Tags: vitamin E | reduces | Alzheimer's risk | components of vitamin E | prevent cognitive deterioration

Vitamin E Reduces Alzheimer's Risk

Thursday, 08 Jul 2010 08:45 AM

High levels of vitamin E in the blood reduce the risk of developing Alzheimer's disease in old age, says a new study. Italian and Swedish researchers found that several components of vitamin E helped prevent cognitive deterioration in people 80 years of age and older.

"Vitamin E is a family of eight natural components, but most studies related to Alzheimer's disease investigate only one of these components, tocopherol," Dr. Francesca Mangialasche, who led the study, said in a statement. "We hypothesized that all the vitamin E family members could be important in protecting against AD. If confirmed, this result has implications for both individuals and society, as 70 percent of all dementia cases in the general population occur in people more than 75 years of age, and the study suggests a protective effect of vitamin E against AD in individuals aged 80 plus."

The researchers studied 232 people who were 80 years or older and were free of dementia at the beginning of the study. After six years, they identified 57 cases of Alzheimer's disease.

At the beginning of the study, the blood levels of all eight natural components of vitamin E were measured. People with higher blood levels were compared with those subjects who had lower blood levels. The scientists found that seniors with the higher blood levels of all the forms of vitamin E reduced their risk of developing Alzheimer's by 45 to 54 percent, depending on the levels of specific components.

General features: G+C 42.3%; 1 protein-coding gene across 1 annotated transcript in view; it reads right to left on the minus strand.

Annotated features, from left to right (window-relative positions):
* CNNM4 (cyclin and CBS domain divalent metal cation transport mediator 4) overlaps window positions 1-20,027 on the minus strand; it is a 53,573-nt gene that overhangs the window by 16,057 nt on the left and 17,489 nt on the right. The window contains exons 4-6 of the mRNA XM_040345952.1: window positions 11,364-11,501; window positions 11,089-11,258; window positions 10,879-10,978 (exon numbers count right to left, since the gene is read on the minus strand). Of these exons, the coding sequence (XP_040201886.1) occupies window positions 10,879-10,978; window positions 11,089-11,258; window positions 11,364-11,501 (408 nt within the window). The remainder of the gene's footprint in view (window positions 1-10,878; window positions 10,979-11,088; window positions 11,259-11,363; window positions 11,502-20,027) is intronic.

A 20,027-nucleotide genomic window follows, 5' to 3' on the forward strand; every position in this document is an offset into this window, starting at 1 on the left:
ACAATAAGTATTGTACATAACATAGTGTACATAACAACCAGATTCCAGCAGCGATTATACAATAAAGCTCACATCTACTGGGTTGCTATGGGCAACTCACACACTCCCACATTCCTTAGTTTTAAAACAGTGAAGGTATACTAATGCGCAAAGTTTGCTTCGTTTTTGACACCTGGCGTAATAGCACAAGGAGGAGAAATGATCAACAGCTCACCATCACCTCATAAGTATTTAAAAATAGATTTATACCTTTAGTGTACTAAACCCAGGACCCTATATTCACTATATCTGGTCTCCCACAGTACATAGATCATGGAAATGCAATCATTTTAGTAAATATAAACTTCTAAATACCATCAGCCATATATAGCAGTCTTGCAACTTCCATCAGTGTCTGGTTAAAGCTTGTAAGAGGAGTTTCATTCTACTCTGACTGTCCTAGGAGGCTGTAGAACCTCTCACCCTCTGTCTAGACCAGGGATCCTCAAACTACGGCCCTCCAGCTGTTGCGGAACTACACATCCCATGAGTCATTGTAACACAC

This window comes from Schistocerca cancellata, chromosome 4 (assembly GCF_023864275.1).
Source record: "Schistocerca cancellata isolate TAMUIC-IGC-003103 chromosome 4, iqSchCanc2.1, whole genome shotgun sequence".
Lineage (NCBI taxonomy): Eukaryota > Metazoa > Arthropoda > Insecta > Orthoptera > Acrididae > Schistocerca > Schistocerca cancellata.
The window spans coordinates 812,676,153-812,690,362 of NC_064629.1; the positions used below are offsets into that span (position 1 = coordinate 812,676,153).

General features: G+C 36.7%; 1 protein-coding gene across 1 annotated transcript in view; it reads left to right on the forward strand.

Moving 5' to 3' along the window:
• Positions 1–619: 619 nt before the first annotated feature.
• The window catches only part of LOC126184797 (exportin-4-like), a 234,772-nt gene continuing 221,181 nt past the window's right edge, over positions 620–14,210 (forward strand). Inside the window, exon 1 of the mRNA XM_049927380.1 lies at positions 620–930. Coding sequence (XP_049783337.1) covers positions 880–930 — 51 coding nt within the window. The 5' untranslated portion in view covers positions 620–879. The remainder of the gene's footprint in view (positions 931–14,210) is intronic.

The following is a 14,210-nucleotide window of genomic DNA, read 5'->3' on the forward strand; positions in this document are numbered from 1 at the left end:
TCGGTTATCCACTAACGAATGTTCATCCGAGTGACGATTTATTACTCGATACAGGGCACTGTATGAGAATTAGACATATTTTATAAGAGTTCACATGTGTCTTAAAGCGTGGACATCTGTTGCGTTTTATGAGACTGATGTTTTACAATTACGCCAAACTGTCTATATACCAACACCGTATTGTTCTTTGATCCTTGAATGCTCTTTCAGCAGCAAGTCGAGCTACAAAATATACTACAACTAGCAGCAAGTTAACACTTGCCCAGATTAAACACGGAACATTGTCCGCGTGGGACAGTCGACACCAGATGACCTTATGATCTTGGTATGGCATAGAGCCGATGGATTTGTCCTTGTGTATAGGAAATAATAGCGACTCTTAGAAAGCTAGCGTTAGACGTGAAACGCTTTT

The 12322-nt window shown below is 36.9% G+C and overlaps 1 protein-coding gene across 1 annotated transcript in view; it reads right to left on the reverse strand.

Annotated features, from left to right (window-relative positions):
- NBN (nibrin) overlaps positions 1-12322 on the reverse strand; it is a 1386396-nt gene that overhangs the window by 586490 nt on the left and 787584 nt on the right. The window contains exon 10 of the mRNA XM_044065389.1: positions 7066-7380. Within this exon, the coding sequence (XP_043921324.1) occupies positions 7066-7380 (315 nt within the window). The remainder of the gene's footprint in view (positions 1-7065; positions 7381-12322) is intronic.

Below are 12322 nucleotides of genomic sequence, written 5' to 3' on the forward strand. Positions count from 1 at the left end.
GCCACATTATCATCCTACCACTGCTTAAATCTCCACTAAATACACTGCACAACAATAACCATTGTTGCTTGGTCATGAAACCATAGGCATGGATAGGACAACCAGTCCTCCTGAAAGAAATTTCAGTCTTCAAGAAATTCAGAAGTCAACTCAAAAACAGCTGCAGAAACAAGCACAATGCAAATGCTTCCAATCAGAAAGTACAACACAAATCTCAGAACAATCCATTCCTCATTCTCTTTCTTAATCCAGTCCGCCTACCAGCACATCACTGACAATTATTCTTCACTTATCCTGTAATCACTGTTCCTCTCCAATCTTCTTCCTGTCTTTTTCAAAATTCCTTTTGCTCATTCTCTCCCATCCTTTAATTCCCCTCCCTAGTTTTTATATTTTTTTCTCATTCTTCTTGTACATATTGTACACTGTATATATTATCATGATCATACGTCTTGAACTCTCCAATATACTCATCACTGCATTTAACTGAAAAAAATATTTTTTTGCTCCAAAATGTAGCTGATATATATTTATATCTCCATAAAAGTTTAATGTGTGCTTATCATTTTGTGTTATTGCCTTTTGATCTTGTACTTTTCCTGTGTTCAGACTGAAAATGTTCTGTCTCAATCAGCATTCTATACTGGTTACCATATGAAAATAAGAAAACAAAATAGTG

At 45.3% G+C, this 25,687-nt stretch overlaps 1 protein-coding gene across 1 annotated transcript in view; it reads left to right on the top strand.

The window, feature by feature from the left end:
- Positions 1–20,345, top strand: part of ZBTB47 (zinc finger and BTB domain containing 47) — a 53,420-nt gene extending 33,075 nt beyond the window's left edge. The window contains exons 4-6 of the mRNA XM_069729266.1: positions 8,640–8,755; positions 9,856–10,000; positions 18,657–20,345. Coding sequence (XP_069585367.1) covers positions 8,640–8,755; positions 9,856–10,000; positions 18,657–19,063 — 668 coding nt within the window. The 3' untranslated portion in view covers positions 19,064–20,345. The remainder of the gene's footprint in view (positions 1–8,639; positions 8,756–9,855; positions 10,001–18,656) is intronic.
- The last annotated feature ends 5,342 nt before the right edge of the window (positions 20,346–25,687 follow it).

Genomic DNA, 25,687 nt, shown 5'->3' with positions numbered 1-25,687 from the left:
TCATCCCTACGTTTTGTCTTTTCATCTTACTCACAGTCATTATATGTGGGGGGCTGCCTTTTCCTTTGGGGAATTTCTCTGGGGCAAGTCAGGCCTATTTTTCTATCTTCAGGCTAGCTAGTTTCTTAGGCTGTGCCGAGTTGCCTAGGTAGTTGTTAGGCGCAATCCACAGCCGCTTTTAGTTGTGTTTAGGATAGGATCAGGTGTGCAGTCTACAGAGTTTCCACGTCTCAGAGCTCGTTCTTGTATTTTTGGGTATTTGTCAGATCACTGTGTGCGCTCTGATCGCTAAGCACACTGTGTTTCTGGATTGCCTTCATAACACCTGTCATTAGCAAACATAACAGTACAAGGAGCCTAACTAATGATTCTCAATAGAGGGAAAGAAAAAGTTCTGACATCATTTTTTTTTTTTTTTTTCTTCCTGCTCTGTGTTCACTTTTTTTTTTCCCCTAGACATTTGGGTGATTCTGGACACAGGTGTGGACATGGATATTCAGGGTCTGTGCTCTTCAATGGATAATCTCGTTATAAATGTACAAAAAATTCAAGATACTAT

Mangialasche noted that the protective effect of vitamin E appears to be related to the combination of the different forms. Along this line, another recent study suggested that supplements containing high doses of the tocopherol component of vitamin E may increase mortality, indicating that such dietary supplements, if not balanced in the body, may be more harmful than previously thought.

"Elderly people as a group are large consumers of vitamin E supplements, which usually contain only tocopherol, and this is often at high doses," says Mangialasche. "Our findings need to be confirmed by other studies, but they open up the possibility that the balanced presence of different vitamin E forms can have an important neuroprotective effect."

According to the Alzheimer's Association, 5.3 million Americans have the disease, and it is the seventh leading cause of death.


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High levels of vitamin E in the blood reduce the risk of developing Alzheimer's disease in old age, says a new study. Italian and Swedish researchers found that several components of vitamin E helped prevent cognitive deterioration in people 80 years of age and older.
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2010-45-08
Thursday, 08 Jul 2010 08:45 AM
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